French term for a winery. However, it does not necessarily have to be a "castle" or even a "castle-like building". Its use is therefore not tied to whether or not a castle is present; it is not uncommon for there to be none at all. However, individual, especially historical wineries do have splendid buildings that truly deserve this name. Among the most attractive are Château Beychevelle (Saint-Julien), Château Chasse-Spleen (Moulis), Château d'Issan (Margaux), Château Margaux (Margaux) and Château Pichon-Longueville Baron (Pauillac). More similar to a castle are Château Rauzan-Ségla (Margaux) and Château d'Yquem (Sauternes). There are over 4,000 châteaux in France, but the term is mainly used in Bordeaux. According to another explanation, however, "Château" is not derived from the French word for "castle" but from "Chai" (Chaisteau) for "barrel cellar". The correct name would therefore be "Chaisteau".
Especially in the Médoc area, the term Château has a very special meaning. There, it is, so to speak, a trademark that, at least for the 61 vineyards classified in 1855, is almost equivalent to the importance of a separate appellation (see under Bordeaux Classification). Often a better quality is assumed if "Château" appears in the wine designation, although it has no wine legal meaning. This is partly exploited inflationarily by winegrowers' cooperatives naming wines of simple quality in this way. In Burgundy, Château corresponds to the Domaine, in the German-speaking world to the Castle, in Portugal to the Palacio and in the English-speaking New World such as California or Australia to the Estate.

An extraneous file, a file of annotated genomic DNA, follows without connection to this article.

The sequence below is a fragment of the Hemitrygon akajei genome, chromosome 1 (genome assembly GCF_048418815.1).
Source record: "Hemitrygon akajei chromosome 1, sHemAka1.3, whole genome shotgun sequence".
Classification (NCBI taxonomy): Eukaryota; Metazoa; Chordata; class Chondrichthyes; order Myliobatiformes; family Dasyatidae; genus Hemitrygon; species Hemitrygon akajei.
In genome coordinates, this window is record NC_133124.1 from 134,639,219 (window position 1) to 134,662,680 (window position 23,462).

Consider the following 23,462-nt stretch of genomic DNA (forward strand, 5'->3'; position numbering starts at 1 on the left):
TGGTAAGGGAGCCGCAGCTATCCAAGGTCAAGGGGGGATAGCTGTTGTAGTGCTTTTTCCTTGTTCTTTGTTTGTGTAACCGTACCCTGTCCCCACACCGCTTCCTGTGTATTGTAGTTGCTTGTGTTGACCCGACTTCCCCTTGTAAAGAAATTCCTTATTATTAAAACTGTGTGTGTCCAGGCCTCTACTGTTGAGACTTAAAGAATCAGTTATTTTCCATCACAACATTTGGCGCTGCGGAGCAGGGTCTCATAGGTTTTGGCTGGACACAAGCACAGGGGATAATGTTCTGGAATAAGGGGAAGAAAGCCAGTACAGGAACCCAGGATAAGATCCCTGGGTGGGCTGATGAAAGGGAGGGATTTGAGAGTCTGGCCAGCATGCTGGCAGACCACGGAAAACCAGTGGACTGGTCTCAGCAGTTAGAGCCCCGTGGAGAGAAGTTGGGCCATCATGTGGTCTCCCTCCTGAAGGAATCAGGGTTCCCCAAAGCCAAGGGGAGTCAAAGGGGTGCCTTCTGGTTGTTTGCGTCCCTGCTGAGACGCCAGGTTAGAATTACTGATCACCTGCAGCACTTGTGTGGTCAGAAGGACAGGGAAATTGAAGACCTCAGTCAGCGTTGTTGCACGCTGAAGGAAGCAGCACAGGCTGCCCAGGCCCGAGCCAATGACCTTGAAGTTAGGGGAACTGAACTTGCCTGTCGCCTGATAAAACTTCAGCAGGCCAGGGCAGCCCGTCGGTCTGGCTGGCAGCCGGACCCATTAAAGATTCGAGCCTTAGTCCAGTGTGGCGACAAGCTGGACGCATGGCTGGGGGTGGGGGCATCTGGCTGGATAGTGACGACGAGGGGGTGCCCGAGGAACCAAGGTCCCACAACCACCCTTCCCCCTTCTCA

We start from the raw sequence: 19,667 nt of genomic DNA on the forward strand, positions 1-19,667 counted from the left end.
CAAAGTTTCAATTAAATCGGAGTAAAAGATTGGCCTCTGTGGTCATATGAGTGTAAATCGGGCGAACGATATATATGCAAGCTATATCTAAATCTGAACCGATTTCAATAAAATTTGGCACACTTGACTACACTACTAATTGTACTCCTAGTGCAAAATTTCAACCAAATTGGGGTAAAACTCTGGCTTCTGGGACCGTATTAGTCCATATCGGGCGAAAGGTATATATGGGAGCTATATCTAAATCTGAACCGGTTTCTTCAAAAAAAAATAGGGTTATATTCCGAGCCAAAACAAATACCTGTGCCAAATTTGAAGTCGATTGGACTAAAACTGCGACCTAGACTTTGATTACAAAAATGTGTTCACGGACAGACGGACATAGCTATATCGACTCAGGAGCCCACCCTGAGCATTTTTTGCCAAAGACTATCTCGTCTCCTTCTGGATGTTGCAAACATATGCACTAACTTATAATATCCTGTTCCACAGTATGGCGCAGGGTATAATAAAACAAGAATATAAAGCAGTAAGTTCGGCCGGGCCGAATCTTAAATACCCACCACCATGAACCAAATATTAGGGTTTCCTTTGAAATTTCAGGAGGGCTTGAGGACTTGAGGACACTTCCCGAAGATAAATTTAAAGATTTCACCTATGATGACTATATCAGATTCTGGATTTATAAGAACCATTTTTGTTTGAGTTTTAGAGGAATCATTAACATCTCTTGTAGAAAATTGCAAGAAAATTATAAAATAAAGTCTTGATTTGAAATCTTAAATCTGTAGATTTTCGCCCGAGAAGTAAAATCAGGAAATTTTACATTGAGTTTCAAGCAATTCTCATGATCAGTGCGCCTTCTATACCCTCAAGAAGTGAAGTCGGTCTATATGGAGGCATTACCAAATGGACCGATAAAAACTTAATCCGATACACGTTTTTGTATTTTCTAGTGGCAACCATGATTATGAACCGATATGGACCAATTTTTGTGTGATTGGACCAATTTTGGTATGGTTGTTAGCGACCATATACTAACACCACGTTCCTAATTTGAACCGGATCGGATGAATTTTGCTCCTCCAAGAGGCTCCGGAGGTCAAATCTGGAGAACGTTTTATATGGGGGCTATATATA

Of course there are also wineries with castle-like buildings in many other countries. A very fine example is the Robert Weil Winery in the German Rheingau wine growing region. The parent house in the community of Kiedrich is the former villa of the noble English patron of the arts Sir John Sutton (1820-1873):